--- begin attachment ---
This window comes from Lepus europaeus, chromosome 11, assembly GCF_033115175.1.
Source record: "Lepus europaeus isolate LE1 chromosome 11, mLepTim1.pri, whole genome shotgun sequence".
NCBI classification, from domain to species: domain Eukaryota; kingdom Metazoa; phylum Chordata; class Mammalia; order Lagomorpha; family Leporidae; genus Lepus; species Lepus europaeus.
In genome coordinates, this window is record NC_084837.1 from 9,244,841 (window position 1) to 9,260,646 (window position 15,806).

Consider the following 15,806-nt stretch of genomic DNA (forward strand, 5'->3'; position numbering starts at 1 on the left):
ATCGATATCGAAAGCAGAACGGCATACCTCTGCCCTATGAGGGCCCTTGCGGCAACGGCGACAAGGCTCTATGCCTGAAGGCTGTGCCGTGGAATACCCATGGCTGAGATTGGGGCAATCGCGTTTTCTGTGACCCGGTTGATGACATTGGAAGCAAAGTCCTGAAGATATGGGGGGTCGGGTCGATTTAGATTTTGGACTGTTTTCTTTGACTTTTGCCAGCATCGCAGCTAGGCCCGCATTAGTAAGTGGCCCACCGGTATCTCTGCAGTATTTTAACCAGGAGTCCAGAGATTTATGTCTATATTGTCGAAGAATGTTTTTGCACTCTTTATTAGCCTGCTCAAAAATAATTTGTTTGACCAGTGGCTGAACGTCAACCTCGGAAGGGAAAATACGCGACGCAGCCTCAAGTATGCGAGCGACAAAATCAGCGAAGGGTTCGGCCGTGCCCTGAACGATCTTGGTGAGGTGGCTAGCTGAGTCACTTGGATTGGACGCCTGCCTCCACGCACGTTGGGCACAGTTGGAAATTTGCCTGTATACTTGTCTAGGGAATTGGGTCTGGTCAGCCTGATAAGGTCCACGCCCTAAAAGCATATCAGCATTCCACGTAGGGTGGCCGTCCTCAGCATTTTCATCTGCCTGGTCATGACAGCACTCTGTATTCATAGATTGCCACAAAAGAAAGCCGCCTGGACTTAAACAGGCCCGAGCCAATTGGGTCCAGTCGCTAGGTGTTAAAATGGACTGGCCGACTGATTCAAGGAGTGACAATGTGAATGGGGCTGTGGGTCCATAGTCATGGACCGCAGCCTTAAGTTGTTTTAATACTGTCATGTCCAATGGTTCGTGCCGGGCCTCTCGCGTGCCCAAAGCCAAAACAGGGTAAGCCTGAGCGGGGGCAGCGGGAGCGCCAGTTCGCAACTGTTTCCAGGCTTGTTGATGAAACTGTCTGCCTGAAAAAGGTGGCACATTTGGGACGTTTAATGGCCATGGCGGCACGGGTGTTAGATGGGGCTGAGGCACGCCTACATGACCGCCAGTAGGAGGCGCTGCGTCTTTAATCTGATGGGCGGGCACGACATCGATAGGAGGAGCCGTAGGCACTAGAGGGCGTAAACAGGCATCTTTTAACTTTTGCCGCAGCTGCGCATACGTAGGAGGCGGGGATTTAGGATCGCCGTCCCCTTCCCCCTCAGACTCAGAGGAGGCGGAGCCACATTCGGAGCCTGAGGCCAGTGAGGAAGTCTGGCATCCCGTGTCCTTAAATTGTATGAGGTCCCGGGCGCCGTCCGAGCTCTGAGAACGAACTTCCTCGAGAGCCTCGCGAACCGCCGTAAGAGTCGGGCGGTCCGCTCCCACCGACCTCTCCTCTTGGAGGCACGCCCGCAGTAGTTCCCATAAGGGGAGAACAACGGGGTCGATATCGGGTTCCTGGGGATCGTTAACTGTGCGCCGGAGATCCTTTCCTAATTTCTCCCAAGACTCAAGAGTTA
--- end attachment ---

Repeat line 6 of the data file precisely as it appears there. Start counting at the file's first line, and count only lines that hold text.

ATCGATATCGAAAGCAGAACGGCATACCTCTGCCCTATGAGGGCCCTTGCGGCAACGGCGACAAGGCTCTATGCCTGAAGGCTGTGCCGTGGAATACCCATGGCTGAGATTGGGGCAATCGCGTTTTCTGTGACCCGGTTGATGACATTGGAAGCAAAGTCCTGAAGATATGGGGGGTCGGGTCGATTTAGATTTTGGACTGTTTTCTTTGACTTTTGCCAGCATCGCAGCTAGGCCCGCATTAGTAAGTGGCCCACCGGTATCTCTGCAGTATTTTAACCAGGAGTCCAGAGATTTATGTCTATATTGTCGAAGAATGTTTTTGCACTCTTTATTAGCCTGCTCAAAAATAATTTGTTTGACCAGTGGCTGAACGTCAACCTCGGAAGGGAAAATACGCGACGCAGCCTCAAGTATGCGAGCGACAAAATCAGCGAAGGGTTCGGCCGTGCCCTGAACGATCTTGGTGAGGTGGCTAGCTGAGTCACTTGGATTGGACGCCTGCCTCCACGCACGTTGGGCACAGTTGGAAATTTGCCTGTATACTTGTCTAGGGAATTGGGTCTGGTCAGCCTGATAAGGTCCACGCCCTAAAAGCATATCAGCATTCCACGTAGGGTGGCCGTCCTCAGCATTTTCATCTGCCTGGTCATGACAGCACTCTGTATTCATAGATTGCCACAAAAGAAAGCCGCCTGGACTTAAACAGGCCCGAGCCAATTGGGTCCAGTCGCTAGGTGTTAAAATGGACTGGCCGACTGATTCAAGGAGTGACAATGTGAATGGGGCTGTGGGTCCATAGTCATGGACCGCAGCCTTAAGTTGTTTTAATACTGTCATGTCCAATGGTTCGTGCCGGGCCTCTCGCGTGCCCAAAGCCAAAACAGGGTAAGCCTGAGCGGGGGCAGCGGGAGCGCCAGTTCGCAACTGTTTCCAGGCTTGTTGATGAAACTGTCTGCCTGAAAAAGGTGGCACATTTGGGACGTTTAATGGCCATGGCGGCACGGGTGTTAGATGGGGCTGAGGCACGCCTACATGACCGCCAGTAGGAGGCGCTGCGTCTTTAATCTGATGGGCGGGCACGACATCGATAGGAGGAGCCGTAGGCACTAGAGGGCGTAAACAGGCATCTTTTAACTTTTGCCGCAGCTGCGCATACGTAGGAGGCGGGGATTTAGGATCGCCGTCCCCTTCCCCCTCAGACTCAGAGGAGGCGGAGCCACATTCGGAGCCTGAGGCCAGTGAGGAAGTCTGGCATCCCGTGTCCTTAAATTGTATGAGGTCCCGGGCGCCGTCCGAGCTCTGAGAACGAACTTCCTCGAGAGCCTCGCGAACCGCCGTAAGAGTCGGGCGGTCCGCTCCCACCGACCTCTCCTCTTGGAGGCACGCCCGCAGTAGTTCCCATAAGGGGAGAACAACGGGGTCGATATCGGGTTCCTGGGGATCGTTAACTGTGCGCCGGAGATCCTTTCCTAATTTCTCCCAAGACTCAAGAGTTA